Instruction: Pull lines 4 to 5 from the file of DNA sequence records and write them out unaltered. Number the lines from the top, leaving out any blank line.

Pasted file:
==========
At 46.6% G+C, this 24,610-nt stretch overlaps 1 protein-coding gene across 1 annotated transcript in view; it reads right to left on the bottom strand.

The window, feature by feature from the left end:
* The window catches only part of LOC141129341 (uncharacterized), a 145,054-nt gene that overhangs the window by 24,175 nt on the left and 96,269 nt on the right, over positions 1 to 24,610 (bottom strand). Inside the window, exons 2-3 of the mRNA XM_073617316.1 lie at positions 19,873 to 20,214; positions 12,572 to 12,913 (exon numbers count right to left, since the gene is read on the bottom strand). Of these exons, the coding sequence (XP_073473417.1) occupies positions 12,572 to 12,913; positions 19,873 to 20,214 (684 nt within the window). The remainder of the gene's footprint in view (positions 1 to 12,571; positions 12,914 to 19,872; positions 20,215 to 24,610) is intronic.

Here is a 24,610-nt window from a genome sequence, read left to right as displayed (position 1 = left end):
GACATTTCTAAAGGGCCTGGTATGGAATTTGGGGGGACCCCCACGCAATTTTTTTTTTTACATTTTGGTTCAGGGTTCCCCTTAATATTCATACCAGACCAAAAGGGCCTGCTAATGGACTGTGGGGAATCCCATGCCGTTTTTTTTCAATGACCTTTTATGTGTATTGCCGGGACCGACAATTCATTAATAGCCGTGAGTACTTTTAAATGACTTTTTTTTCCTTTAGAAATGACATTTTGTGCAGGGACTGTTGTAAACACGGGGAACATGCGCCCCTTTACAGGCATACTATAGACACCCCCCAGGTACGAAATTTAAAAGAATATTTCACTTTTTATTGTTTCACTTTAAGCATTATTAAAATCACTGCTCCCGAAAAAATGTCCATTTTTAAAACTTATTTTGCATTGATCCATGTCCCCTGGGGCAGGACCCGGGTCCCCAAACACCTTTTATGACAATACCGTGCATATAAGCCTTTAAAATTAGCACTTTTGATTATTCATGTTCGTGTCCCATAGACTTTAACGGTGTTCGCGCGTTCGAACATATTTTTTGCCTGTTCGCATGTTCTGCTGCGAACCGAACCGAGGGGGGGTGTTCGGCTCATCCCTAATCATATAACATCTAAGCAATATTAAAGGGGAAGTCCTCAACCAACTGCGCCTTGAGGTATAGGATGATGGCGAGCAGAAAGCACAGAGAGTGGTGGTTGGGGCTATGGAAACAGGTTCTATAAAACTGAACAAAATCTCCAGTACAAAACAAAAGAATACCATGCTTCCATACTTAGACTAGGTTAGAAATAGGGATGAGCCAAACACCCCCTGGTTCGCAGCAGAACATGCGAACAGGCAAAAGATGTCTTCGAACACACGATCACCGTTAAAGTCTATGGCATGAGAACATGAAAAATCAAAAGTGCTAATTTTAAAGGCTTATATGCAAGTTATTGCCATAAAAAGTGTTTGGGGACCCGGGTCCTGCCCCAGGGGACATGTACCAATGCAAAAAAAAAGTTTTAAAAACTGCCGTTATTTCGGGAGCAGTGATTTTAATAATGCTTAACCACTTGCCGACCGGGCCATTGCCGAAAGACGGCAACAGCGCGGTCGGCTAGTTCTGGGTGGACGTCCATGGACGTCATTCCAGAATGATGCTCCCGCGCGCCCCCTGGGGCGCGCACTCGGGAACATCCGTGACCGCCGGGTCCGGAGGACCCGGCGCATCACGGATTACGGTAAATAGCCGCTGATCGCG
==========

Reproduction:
Here is a 24,610-nt window from a genome sequence, read left to right as displayed (position 1 = left end):
GACATTTCTAAAGGGCCTGGTATGGAATTTGGGGGGACCCCCACGCAATTTTTTTTTTTACATTTTGGTTCAGGGTTCCCCTTAATATTCATACCAGACCAAAAGGGCCTGCTAATGGACTGTGGGGAATCCCATGCCGTTTTTTTTCAATGACCTTTTATGTGTATTGCCGGGACCGACAATTCATTAATAGCCGTGAGTACTTTTAAATGACTTTTTTTTCCTTTAGAAATGACATTTTGTGCAGGGACTGTTGTAAACACGGGGAACATGCGCCCCTTTACAGGCATACTATAGACACCCCCCAGGTACGAAATTTAAAAGAATATTTCACTTTTTATTGTTTCACTTTAAGCATTATTAAAATCACTGCTCCCGAAAAAATGTCCATTTTTAAAACTTATTTTGCATTGATCCATGTCCCCTGGGGCAGGACCCGGGTCCCCAAACACCTTTTATGACAATACCGTGCATATAAGCCTTTAAAATTAGCACTTTTGATTATTCATGTTCGTGTCCCATAGACTTTAACGGTGTTCGCGCGTTCGAACATATTTTTTGCCTGTTCGCATGTTCTGCTGCGAACCGAACCGAGGGGGGGTGTTCGGCTCATCCCTAATCATATAACATCTAAGCAATATTAAAGGGGAAGTCCTCAACCAACTGCGCCTTGAGGTATAGGATGATGGCGAGCAGAAAGCACAGAGAGTGGTGGTTGGGGCTATGGAAACAGGTTCTATAAAACTGAACAAAATCTCCAGTACAAAACAAAAGAATACCATGCTTCCATACTTAGACTAGGTTAGAAATAGGGATGAGCCAAACACCCCCTGGTTCGCAGCAGAACATGCGAACAGGCAAAAGATGTCTTCGAACACACGATCACCGTTAAAGTCTATGGCATGAGAACATGAAAAATCAAAAGTGCTAATTTTAAAGGCTTATATGCAAGTTATTGCCATAAAAAGTGTTTGGGGACCCGGGTCCTGCCCCAGGGGACATGTACCAATGCAAAAAAAAAGTTTTAAAAACTGCCGTTATTTCGGGAGCAGTGATTTTAATAATGCTTAACCACTTGCCGACCGGGCCATTGCCGAAAGACGGCAACAGCGCGGTCGGCTAGTTCTGGGTGGACGTCCATGGACGTCATTCCAGAATGATGCTCCCGCGCGCCCCCTGGGGCGCGCACTCGGGAACATCCGTGACCGCCGGGTCCGGAGGACCCGGCGCATCACGGATTACGGTAAATAGCCGCTGATCGCG